22  ‘Quantified self-city’ hybrids  cities are rethought as organisms and human bodies quantified as systems  Matthew Wilson 2015  Quantified student-school hybrids  smart learners in smart schools, whose behaviours can be nudged, tweaked & changed through interaction with flows of data Image: John A Rogers,

23 2 Digital policy instruments Policy instruments make policy agendas operational  devices that enact particular policies, & that constitute a condensed form of knowledge about exercising social control  Pierre Lascoumes & Patrick le Gales 2007

24  Transparency, open data, comparison, marketization  Making school data more visual, publicly intelligible & persuasive

25  Display & visualization of school data replacing expert judgment of the inspector  Jenny Ozga 2014

26 MoneySupermarket for school choice  configuring parents as educational comparative analysts

27 ‘Public social statistics’ enable ‘media-assisted government from afar’ whereby authorities are enabled to act upon schools through indirect forms of control, by guiding users to make rational evidence-informed decisions  Nelli Piattoeva 2014

28  A ‘virtual world of educational data’ that displaces a focus on the ‘real world of education’  Makes different ‘school realities’ visible & actionable  A ‘realist epistemology’ of ‘visualized facts’  Rob Kitchin et al 2015

29 Smart schools as nodes in global data networks  A web of data, feedback & prediction required to coordinate & control the system  Jenny Ozga 2009  Software and data companies are the ‘hidden’ new managers of the ‘virtual educational landscape.’ The management of education systems is increasingly connected to the capacity of data servers, software developments, & the use of data-mining tools  Martin Lawn 2013

30 3 Learning analytics  Intelligent software devices that facilitate unobtrusive classroom data collection in real time  Track learning & teaching at the individual student and lesson level every day in order to personalise & optimise learning  Application of data analytics and the adoption of new metrics to generate deeper insights into & richer information on learning & teaching  Online intelligent learning systems, data analytics & automated artificial intelligence systems to provide ongoing feedback to personalise instruction & improve learning and teaching  Pearson 2014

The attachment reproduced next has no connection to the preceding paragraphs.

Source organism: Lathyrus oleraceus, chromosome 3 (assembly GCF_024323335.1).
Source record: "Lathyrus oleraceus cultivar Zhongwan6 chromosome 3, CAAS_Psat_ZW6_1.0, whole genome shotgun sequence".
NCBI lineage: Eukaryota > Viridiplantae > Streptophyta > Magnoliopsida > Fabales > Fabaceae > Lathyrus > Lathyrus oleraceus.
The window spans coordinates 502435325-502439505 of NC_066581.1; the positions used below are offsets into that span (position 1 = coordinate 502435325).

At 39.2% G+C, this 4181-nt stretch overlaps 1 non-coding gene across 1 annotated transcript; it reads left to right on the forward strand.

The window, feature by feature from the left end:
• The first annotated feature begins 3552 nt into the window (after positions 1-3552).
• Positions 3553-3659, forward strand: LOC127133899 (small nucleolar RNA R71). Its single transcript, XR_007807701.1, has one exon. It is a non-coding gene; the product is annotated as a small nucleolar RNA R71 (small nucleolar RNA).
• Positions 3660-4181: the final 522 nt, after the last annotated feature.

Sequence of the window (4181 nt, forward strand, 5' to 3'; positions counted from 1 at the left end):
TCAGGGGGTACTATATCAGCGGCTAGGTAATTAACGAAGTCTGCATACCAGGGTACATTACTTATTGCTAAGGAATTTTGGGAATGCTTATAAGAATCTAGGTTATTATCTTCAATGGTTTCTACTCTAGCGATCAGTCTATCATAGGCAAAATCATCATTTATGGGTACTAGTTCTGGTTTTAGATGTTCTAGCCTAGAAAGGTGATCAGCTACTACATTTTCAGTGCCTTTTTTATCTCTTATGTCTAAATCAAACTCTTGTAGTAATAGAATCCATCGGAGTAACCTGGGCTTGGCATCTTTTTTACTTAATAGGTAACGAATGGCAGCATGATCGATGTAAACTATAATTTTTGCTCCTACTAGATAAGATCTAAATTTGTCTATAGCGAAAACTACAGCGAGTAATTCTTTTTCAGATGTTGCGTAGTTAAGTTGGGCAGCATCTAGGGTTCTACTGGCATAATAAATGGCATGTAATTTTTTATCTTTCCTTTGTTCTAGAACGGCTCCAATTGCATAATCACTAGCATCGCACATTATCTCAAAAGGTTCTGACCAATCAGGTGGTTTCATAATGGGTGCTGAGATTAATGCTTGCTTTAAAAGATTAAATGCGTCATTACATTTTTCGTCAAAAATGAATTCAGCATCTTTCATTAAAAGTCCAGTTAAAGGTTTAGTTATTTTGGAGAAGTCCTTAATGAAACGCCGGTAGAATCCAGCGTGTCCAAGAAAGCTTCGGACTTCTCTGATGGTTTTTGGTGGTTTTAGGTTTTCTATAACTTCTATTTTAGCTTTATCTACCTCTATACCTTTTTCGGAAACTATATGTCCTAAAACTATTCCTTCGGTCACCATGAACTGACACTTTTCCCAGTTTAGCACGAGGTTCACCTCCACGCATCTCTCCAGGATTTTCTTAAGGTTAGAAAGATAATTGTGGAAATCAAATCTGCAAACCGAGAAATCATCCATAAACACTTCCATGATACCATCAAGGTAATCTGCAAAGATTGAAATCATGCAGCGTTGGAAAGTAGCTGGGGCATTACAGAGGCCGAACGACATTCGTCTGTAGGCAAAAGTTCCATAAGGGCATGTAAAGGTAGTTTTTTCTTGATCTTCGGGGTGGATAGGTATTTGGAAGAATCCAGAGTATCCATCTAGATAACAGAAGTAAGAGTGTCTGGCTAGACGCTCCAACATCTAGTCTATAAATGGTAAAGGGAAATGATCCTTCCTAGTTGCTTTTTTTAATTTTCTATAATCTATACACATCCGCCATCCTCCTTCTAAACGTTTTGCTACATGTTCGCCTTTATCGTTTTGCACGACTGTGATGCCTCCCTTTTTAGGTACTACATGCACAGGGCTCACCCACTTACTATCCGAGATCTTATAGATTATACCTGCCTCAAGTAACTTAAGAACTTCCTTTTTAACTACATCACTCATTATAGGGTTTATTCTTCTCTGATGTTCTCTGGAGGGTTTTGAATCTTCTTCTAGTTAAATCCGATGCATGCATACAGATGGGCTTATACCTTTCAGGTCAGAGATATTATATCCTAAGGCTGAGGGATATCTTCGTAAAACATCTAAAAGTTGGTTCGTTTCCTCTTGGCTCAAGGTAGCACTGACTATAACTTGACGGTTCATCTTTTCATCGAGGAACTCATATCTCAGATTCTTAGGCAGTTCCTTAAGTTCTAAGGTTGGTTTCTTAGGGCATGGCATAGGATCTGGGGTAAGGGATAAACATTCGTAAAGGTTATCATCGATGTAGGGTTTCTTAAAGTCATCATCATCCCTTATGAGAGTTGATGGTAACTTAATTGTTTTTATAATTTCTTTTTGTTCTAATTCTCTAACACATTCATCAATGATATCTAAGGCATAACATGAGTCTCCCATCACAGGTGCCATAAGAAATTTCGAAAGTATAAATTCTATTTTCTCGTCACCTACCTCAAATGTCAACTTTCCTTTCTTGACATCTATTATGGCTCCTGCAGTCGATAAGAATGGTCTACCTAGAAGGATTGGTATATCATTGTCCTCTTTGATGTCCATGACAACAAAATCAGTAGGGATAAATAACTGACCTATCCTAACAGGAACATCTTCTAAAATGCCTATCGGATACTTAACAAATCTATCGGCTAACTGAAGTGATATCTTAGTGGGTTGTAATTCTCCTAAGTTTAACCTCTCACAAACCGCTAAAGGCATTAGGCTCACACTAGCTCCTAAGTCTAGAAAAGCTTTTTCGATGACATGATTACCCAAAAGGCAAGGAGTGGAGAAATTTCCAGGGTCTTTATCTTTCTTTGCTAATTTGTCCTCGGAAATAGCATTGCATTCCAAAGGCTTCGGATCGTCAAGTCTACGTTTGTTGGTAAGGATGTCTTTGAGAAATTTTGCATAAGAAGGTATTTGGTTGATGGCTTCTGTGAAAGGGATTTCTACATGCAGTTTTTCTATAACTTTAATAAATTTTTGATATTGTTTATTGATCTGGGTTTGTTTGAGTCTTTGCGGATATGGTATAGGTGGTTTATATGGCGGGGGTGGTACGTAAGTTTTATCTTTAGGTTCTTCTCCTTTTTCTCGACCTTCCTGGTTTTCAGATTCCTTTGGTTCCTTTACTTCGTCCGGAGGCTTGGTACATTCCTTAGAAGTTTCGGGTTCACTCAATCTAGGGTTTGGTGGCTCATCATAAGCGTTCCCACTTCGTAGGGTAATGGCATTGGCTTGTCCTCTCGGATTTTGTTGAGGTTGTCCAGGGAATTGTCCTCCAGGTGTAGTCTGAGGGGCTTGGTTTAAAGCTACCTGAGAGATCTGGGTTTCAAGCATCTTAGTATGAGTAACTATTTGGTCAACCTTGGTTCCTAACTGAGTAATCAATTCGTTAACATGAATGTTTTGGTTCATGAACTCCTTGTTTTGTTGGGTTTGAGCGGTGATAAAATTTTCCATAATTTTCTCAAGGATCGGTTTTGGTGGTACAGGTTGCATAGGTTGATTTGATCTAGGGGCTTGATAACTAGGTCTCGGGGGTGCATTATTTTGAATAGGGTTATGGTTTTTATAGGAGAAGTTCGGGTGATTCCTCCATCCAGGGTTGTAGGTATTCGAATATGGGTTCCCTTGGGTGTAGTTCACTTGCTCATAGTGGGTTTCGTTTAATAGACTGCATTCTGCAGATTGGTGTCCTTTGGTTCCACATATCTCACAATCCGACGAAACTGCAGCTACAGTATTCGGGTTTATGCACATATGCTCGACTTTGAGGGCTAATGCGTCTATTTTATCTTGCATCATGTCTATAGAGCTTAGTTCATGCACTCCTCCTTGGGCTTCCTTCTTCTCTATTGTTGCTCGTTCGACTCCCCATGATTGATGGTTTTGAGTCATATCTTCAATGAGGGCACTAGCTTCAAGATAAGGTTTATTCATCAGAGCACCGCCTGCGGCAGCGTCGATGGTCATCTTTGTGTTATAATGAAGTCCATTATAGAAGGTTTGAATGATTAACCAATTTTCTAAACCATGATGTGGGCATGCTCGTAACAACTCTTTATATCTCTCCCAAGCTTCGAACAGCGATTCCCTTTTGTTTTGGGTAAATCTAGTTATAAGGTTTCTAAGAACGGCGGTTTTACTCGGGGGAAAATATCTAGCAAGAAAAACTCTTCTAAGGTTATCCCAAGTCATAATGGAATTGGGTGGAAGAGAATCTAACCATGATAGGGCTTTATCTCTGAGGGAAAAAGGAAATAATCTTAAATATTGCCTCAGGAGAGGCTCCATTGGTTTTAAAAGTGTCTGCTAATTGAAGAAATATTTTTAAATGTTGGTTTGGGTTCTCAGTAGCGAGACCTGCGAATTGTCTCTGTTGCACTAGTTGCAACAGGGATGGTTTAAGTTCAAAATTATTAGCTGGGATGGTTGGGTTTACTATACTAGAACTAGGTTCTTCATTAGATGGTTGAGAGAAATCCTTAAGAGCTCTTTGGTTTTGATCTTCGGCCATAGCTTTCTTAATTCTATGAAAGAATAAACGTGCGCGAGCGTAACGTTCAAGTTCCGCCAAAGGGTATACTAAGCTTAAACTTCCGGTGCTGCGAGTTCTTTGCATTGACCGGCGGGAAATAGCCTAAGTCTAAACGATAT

31 Educators already have plenty of administrative and economic data—the challenge is gaining insights from it … for improved tracking and evaluation. Microsoft education analytics solutions help students perform better and can be adapted to meet individual needs. The analytics tools improve administration as well with a 360-degree view of performance and operations. Easy-to-use reporting tools simplify access to data for everyone, and make it easier to share information with stakeholders  Microsoft Educated Cities 2014

32 Analytics translates volumes of data into insights for policy makers, administrators and educators alike so they can identify which academic practices and programs work best and where investments should be directed. By turning masses of data into useful intelligence, educational institutions can create smarter schools for now and for the future  IBM Smarter Education 2014

33  P-TECH as test bed for the next plank in IBM’s Smarter Cities effort, which is to build for schools what its operations center is for cities: a single system for collecting, aggregating and analyzing data from students and teachers alike, then writing algorithms to prescribe how to cope  a software ‘infrastructure layer’ for schools, running behind the scenes to manage students’ digital textbooks & analyze their performance  a research project for gleaning best practices that can be codified into software  Greg Lindsay 2013

34  The IBM ‘smarter classroom’ is a ‘classroom that will learn you’ through ‘cognitive-based learning systems’  Predictive tools: based on what’s already happened, what’s going to happen next?  Prescriptive analytics: in light of what we believe is going to happen, what is the best response?  These two dimensions of smarter analytics enable educational leaders to detect patterns that exist in masses of data, project potential outcomes and make intelligent decisions based on those projections